New Delhi: They call her RISAT 1 - short for Radar Imaging Satellite. She's the first such machine India has built on its own. While most remote sensing satellites need light to snap pictures, RISAT uses microwaves - similar to the ones in your kitchen oven.
Just like your camera fires a flash of light, RISAT-1 fires microwaves, which the ground reflects back. A radar inside the satellite uses those reflections to make pictures so clear, that from six hundred kilometers above, the satellite can tell what car you're driving.
Because it doesn't need light, RISAT works both by day and night, in cloudy conditions and crucially, they see you even if you're hiding under trees, in forests. That makes them useful for the military.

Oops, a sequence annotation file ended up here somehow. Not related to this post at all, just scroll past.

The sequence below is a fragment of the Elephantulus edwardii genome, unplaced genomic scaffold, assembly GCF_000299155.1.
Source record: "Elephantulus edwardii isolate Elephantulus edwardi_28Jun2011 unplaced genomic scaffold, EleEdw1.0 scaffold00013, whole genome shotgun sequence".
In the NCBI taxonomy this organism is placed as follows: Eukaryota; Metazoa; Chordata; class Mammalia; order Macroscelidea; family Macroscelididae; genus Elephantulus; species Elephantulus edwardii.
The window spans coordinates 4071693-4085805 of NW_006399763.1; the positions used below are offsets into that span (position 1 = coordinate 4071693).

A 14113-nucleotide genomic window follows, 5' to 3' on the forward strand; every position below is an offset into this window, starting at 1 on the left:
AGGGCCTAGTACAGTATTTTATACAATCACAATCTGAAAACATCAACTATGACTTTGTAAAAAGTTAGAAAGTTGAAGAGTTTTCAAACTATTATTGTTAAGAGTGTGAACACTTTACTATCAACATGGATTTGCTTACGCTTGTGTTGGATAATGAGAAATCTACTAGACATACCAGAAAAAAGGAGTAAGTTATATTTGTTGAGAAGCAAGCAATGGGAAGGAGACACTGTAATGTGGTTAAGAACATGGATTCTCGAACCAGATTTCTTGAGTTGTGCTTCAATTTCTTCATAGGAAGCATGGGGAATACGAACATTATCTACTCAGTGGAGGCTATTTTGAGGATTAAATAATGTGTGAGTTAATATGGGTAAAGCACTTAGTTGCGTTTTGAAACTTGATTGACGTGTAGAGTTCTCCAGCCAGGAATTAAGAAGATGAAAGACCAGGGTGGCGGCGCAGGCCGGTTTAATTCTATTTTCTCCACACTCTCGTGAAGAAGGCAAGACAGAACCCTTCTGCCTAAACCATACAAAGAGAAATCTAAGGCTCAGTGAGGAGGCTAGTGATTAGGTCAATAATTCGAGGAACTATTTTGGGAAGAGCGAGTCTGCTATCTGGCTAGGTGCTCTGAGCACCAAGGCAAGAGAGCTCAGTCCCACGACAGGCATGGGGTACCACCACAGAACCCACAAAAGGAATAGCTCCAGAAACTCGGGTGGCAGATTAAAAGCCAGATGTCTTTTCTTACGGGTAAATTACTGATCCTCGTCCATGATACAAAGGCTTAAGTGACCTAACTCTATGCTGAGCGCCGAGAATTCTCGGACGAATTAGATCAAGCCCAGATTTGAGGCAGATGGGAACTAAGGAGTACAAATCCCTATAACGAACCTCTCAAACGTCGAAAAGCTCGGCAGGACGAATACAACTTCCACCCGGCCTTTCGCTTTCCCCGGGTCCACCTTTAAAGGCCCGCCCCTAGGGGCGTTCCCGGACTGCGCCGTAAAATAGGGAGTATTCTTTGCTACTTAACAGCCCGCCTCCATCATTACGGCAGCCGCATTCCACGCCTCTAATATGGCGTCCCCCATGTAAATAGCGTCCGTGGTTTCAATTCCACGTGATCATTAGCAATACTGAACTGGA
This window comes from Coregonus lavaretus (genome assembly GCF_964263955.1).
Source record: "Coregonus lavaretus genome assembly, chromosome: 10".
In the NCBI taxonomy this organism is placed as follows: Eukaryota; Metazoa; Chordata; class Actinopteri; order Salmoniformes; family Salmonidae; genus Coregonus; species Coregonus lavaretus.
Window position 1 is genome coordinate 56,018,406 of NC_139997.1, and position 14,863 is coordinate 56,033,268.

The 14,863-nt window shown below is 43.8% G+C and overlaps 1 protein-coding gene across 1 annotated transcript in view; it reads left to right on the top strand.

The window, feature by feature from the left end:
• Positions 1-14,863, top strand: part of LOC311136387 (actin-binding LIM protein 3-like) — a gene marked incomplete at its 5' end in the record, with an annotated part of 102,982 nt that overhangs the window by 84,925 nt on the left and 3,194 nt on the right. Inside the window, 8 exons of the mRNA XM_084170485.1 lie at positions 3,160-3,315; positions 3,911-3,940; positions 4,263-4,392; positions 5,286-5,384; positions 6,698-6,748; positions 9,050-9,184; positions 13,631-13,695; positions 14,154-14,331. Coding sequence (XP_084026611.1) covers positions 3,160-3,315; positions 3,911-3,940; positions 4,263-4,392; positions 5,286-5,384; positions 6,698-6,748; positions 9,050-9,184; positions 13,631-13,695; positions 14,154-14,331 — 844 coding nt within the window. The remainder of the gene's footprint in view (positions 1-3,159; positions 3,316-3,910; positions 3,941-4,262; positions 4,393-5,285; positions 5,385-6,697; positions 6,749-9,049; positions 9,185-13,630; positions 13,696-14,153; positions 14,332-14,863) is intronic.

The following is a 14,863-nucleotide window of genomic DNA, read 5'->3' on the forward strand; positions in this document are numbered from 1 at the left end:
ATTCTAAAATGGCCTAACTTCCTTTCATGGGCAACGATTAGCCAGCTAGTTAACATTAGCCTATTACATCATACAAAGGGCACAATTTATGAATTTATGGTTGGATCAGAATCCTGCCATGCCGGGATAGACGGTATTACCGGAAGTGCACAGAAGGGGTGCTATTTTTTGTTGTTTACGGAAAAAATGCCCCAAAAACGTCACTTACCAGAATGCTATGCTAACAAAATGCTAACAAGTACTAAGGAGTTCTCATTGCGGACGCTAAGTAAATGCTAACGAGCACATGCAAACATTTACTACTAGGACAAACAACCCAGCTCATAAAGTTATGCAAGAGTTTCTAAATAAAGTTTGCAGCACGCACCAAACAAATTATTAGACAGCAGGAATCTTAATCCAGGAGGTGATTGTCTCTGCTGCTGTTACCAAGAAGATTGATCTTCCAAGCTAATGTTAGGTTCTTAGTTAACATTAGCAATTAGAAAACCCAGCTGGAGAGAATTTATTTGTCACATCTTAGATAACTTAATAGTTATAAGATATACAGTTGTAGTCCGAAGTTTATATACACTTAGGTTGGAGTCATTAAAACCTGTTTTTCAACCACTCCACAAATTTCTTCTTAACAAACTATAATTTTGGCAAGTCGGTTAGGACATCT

But officially, pictures from RISAT-1 will be used to estimate the number of hectares being farmed in India, to assess crop health and predict total yield. It can also be used for disaster management during cyclones and floods. They can also be used to identify wreckage from airplanes that go down in forested areas.
India has launched similar Israeli satellites earlier. The first, called Tecsar, was launched in January 2008 and the second, RISAT-2 went up in April 2009. While Israel uses the images from Tecsar, India uses the feed from RISAT-2.